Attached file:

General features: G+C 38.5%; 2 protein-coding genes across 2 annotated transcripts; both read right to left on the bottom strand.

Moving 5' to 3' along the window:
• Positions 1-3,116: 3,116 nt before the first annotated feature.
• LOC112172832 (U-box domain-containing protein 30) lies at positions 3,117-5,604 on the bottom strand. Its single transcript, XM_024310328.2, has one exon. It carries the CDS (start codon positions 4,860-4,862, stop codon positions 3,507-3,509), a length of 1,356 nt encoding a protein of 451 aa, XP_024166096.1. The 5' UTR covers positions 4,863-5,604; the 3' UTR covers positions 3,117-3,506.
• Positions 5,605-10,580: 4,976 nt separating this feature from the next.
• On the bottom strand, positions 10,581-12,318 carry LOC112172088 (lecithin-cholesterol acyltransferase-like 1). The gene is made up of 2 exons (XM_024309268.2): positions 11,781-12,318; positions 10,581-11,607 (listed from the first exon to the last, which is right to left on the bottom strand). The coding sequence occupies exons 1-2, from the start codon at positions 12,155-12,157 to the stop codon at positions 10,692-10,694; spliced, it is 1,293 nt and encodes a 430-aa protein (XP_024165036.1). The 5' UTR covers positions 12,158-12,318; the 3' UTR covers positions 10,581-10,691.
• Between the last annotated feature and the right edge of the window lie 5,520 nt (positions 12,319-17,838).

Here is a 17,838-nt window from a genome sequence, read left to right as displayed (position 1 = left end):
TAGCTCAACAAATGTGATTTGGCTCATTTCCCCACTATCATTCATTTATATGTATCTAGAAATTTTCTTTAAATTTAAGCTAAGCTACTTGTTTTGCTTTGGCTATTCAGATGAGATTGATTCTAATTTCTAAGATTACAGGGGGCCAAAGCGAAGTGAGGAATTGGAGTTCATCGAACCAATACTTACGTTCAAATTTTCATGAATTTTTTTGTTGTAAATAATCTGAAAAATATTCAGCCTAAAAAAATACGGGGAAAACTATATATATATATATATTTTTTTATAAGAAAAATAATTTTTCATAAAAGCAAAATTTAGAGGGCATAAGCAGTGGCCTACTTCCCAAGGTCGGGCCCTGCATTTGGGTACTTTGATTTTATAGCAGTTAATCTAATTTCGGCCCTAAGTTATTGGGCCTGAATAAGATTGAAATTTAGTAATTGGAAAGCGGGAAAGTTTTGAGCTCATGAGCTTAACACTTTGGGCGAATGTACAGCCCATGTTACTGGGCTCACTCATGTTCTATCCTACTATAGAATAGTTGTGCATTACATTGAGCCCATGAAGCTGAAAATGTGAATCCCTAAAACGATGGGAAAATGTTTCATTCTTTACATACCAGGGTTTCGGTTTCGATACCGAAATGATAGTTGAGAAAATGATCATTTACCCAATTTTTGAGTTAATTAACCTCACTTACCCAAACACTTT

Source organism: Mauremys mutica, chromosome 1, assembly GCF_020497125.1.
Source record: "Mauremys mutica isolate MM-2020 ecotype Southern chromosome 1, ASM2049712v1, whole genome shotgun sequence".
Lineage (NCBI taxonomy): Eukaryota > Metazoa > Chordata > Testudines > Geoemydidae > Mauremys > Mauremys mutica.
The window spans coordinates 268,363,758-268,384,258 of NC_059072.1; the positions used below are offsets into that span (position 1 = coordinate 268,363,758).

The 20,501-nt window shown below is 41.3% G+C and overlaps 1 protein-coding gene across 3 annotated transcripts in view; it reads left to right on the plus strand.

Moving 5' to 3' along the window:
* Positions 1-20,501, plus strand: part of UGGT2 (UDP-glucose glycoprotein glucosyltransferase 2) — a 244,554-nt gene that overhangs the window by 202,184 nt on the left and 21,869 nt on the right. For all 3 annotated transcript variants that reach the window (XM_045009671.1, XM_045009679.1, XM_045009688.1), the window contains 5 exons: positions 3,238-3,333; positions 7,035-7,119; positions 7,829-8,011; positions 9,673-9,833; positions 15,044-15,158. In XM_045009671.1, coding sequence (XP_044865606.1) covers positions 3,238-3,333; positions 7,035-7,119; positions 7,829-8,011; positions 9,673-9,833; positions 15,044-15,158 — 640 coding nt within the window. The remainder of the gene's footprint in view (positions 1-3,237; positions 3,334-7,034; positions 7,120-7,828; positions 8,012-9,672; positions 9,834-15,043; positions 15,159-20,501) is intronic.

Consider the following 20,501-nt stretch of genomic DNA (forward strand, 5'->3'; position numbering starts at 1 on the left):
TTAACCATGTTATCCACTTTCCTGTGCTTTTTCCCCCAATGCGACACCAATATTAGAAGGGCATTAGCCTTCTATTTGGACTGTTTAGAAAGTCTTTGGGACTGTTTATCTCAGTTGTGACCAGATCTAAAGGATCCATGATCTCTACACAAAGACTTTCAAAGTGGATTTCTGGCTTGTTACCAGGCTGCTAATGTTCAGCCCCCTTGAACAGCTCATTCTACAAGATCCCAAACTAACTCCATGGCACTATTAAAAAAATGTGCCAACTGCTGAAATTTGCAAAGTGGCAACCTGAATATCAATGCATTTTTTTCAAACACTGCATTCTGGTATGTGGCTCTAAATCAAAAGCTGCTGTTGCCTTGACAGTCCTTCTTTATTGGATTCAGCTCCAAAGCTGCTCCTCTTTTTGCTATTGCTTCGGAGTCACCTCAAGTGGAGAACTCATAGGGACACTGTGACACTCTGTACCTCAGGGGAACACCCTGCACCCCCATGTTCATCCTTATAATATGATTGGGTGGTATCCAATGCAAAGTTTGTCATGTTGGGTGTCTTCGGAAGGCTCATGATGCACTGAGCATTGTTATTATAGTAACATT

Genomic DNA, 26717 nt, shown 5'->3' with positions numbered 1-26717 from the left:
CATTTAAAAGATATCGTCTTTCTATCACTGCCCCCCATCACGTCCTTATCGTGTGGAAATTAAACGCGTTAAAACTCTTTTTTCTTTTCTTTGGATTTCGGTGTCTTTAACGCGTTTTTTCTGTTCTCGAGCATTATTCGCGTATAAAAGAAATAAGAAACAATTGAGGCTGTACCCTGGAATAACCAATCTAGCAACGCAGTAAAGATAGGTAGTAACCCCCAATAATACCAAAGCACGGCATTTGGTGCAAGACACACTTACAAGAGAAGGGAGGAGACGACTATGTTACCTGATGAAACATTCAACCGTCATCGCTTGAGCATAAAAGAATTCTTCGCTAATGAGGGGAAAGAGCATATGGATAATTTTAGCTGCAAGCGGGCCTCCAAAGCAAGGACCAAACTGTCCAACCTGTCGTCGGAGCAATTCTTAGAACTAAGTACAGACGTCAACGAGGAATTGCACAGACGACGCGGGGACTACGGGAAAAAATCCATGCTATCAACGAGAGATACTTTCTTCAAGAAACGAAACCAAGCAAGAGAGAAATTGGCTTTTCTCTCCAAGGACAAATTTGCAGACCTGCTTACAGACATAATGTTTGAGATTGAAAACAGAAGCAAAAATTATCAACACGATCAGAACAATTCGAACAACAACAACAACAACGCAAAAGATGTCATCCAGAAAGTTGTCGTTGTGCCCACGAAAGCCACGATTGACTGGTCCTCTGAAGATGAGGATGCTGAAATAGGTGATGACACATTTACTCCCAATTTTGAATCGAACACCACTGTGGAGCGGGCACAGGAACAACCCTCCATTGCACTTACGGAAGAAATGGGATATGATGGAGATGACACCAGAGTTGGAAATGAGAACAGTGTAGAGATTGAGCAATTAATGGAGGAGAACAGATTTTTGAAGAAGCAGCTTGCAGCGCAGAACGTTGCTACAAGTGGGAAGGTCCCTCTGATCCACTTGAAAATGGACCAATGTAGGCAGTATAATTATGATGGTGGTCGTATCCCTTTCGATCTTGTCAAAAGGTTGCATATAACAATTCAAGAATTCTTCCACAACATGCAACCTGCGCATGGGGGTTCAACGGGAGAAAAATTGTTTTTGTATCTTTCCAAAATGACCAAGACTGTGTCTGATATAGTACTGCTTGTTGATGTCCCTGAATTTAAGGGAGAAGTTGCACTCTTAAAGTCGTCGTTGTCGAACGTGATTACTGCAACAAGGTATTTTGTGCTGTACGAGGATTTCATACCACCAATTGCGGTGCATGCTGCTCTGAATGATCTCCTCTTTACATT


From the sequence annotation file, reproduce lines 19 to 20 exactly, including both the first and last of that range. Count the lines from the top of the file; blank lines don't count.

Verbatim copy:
Genomic DNA, 26717 nt, shown 5'->3' with positions numbered 1-26717 from the left:
CATTTAAAAGATATCGTCTTTCTATCACTGCCCCCCATCACGTCCTTATCGTGTGGAAATTAAACGCGTTAAAACTCTTTTTTCTTTTCTTTGGATTTCGGTGTCTTTAACGCGTTTTTTCTGTTCTCGAGCATTATTCGCGTATAAAAGAAATAAGAAACAATTGAGGCTGTACCCTGGAATAACCAATCTAGCAACGCAGTAAAGATAGGTAGTAACCCCCAATAATACCAAAGCACGGCATTTGGTGCAAGACACACTTACAAGAGAAGGGAGGAGACGACTATGTTACCTGATGAAACATTCAACCGTCATCGCTTGAGCATAAAAGAATTCTTCGCTAATGAGGGGAAAGAGCATATGGATAATTTTAGCTGCAAGCGGGCCTCCAAAGCAAGGACCAAACTGTCCAACCTGTCGTCGGAGCAATTCTTAGAACTAAGTACAGACGTCAACGAGGAATTGCACAGACGACGCGGGGACTACGGGAAAAAATCCATGCTATCAACGAGAGATACTTTCTTCAAGAAACGAAACCAAGCAAGAGAGAAATTGGCTTTTCTCTCCAAGGACAAATTTGCAGACCTGCTTACAGACATAATGTTTGAGATTGAAAACAGAAGCAAAAATTATCAACACGATCAGAACAATTCGAACAACAACAACAACAACGCAAAAGATGTCATCCAGAAAGTTGTCGTTGTGCCCACGAAAGCCACGATTGACTGGTCCTCTGAAGATGAGGATGCTGAAATAGGTGATGACACATTTACTCCCAATTTTGAATCGAACACCACTGTGGAGCGGGCACAGGAACAACCCTCCATTGCACTTACGGAAGAAATGGGATATGATGGAGATGACACCAGAGTTGGAAATGAGAACAGTGTAGAGATTGAGCAATTAATGGAGGAGAACAGATTTTTGAAGAAGCAGCTTGCAGCGCAGAACGTTGCTACAAGTGGGAAGGTCCCTCTGATCCACTTGAAAATGGACCAATGTAGGCAGTATAATTATGATGGTGGTCGTATCCCTTTCGATCTTGTCAAAAGGTTGCATATAACAATTCAAGAATTCTTCCACAACATGCAACCTGCGCATGGGGGTTCAACGGGAGAAAAATTGTTTTTGTATCTTTCCAAAATGACCAAGACTGTGTCTGATATAGTACTGCTTGTTGATGTCCCTGAATTTAAGGGAGAAGTTGCACTCTTAAAGTCGTCGTTGTCGAACGTGATTACTGCAACAAGGTATTTTGTGCTGTACGAGGATTTCATACCACCAATTGCGGTGCATGCTGCTCTGAATGATCTCCTCTTTACATT